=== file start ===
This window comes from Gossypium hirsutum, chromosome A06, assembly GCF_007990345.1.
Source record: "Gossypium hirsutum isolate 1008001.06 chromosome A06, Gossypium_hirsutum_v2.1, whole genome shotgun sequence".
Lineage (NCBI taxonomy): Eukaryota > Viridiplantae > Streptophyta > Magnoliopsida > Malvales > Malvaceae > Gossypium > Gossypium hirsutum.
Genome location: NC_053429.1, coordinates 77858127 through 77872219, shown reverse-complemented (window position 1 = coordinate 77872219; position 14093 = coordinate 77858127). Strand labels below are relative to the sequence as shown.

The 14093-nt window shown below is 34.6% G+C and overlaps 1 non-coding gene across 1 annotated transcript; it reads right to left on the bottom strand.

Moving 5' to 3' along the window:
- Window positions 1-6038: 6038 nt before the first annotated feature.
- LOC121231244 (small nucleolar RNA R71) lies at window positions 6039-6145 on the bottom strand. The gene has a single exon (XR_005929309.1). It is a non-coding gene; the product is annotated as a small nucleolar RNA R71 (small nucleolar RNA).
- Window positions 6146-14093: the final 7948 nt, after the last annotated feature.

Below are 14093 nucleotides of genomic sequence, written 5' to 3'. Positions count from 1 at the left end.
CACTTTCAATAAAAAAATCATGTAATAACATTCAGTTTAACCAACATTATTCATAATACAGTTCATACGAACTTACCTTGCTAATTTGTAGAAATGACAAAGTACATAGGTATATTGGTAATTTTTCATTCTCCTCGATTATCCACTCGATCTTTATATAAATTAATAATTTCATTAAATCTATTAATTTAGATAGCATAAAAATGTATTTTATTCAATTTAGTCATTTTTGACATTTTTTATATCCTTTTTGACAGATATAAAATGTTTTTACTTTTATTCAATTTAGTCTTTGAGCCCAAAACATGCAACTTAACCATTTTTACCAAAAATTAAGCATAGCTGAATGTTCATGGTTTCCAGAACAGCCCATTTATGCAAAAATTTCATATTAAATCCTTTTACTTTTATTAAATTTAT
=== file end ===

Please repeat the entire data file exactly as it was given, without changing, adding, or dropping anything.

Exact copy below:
This window comes from Gossypium hirsutum, chromosome A06, assembly GCF_007990345.1.
Source record: "Gossypium hirsutum isolate 1008001.06 chromosome A06, Gossypium_hirsutum_v2.1, whole genome shotgun sequence".
Lineage (NCBI taxonomy): Eukaryota > Viridiplantae > Streptophyta > Magnoliopsida > Malvales > Malvaceae > Gossypium > Gossypium hirsutum.
Genome location: NC_053429.1, coordinates 77858127 through 77872219, shown reverse-complemented (window position 1 = coordinate 77872219; position 14093 = coordinate 77858127). Strand labels below are relative to the sequence as shown.

The 14093-nt window shown below is 34.6% G+C and overlaps 1 non-coding gene across 1 annotated transcript; it reads right to left on the bottom strand.

Moving 5' to 3' along the window:
- Window positions 1-6038: 6038 nt before the first annotated feature.
- LOC121231244 (small nucleolar RNA R71) lies at window positions 6039-6145 on the bottom strand. The gene has a single exon (XR_005929309.1). It is a non-coding gene; the product is annotated as a small nucleolar RNA R71 (small nucleolar RNA).
- Window positions 6146-14093: the final 7948 nt, after the last annotated feature.

Below are 14093 nucleotides of genomic sequence, written 5' to 3'. Positions count from 1 at the left end.
CACTTTCAATAAAAAAATCATGTAATAACATTCAGTTTAACCAACATTATTCATAATACAGTTCATACGAACTTACCTTGCTAATTTGTAGAAATGACAAAGTACATAGGTATATTGGTAATTTTTCATTCTCCTCGATTATCCACTCGATCTTTATATAAATTAATAATTTCATTAAATCTATTAATTTAGATAGCATAAAAATGTATTTTATTCAATTTAGTCATTTTTGACATTTTTTATATCCTTTTTGACAGATATAAAATGTTTTTACTTTTATTCAATTTAGTCTTTGAGCCCAAAACATGCAACTTAACCATTTTTACCAAAAATTAAGCATAGCTGAATGTTCATGGTTTCCAGAACAGCCCATTTATGCAAAAATTTCATATTAAATCCTTTTACTTTTATTAAATTTAT